Temperatures have dipped below freezing across Scotland, causing icy conditions - but will the cold snap last?
According to the Met Office, things will remain icy and frosty for the next few days, before temperatures become milder.
Ice and frost is then set to be replaced by wet and windy conditions towards the end of this week.
This week’s weather forecast
Today (4 Dec), Scotland will see a frosty start for some and spells of freezing fog, before a bright day with some sunshine develops.
It will be “cloudier in west with a few showers, especially over coast and wintry on hills,” the Met Office said.
There will also be some light, mainly westerly winds, with a maximum temperature of 6C.
Tonight, “showers will die away then clear spells and cold and frosty with some freezing fog forming, but cloud will increase overnight to bring patchy rain and hill snow,” added the Met Office.
Generally, Scotland will see a minimum temperature of -1C tonight.
The Met Office advised that on Wednesday (5 Dec) the country will see a “frosty start in far north with patchy fog, but cloud thickening, with rain and hill snow spreading northwards.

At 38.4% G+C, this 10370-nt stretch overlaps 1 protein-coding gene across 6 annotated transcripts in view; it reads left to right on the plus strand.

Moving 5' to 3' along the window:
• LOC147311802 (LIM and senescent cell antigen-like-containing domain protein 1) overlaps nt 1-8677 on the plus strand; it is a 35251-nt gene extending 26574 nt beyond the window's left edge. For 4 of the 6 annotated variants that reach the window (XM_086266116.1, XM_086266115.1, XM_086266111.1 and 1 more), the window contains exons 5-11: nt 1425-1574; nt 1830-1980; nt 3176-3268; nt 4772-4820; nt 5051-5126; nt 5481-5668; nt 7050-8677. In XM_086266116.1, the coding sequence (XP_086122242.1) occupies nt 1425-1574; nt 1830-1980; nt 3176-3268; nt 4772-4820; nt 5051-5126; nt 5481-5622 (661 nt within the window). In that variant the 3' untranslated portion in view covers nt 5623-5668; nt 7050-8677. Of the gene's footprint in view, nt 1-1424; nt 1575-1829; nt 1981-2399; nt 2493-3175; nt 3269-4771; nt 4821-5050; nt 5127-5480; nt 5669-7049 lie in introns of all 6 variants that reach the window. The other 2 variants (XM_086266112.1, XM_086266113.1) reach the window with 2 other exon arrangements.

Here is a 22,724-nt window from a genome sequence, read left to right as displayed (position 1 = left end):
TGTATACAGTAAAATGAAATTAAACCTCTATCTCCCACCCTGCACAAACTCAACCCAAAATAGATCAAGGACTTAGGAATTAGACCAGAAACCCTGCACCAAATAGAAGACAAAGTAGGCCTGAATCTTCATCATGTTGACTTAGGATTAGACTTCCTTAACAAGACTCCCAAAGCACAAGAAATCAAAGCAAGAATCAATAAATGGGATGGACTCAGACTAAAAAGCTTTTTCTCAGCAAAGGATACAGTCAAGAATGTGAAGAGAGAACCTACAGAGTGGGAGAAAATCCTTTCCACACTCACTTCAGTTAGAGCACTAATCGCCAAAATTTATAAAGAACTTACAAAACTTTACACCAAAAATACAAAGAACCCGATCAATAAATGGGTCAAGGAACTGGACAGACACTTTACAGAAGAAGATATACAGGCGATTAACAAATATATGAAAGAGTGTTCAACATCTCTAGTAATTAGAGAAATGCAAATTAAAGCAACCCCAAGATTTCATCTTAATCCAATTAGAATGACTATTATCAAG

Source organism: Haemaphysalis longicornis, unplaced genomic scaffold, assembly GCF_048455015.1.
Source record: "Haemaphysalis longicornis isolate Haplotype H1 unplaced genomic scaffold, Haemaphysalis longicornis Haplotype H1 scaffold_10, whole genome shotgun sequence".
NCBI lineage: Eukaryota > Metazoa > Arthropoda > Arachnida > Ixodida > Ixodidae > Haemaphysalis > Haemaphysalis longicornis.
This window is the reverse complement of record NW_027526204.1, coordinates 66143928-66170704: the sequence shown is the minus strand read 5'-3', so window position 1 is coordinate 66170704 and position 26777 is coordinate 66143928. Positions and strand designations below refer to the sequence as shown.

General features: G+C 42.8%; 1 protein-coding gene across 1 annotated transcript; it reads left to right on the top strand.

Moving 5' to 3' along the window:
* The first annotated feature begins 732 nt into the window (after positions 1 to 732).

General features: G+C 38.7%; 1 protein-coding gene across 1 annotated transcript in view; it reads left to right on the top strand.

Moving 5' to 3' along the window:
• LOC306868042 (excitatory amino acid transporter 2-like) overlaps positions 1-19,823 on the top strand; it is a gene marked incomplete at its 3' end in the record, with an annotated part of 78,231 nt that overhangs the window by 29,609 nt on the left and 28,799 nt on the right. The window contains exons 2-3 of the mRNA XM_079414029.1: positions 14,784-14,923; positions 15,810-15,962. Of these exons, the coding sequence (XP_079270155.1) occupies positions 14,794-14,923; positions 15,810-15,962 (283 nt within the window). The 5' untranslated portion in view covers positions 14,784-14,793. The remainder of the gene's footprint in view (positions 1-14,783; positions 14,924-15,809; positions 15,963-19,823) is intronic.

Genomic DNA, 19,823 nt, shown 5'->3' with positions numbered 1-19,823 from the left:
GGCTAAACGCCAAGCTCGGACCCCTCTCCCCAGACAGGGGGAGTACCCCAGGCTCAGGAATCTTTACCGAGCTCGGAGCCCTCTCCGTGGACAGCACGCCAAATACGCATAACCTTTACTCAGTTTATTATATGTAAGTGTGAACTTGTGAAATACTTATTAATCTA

“Clearing from the west in afternoon but staying cloudy and perhaps misty. Maximum temperature 5C.”
However, temperatures will increase between Thursday and Saturday, prompting “milder, but mainly cloudy [weather], with spells of rain, some heavy.
“Saturday will be drier and brighter. Also becoming windy with gales, possibly severe gales on Friday and into Saturday.”
Met Office forecaster, Richard Miles, said, “It will be cold again tonight and Wednesday night. Isolated sheltered areas in places like Aviemore could see temperatures as low as -8C.
“However it will start to warm up Thursday and Friday as wetter, windier weather comes in from the west.”
“Whilst there is a lot of uncertainty through the rest of the month, as Christmas approaches we may see a more general trend towards unsettled conditions returning, with spells of wetter and milder weather affecting many parts of the UK, and with a risk of gales at times,” explained the Met Office.
“Any snow associated with these wet spells is more likely to be confined to hills in the north. Temperatures whilst starting below normal or cold, are likely to recover to be above average at times.”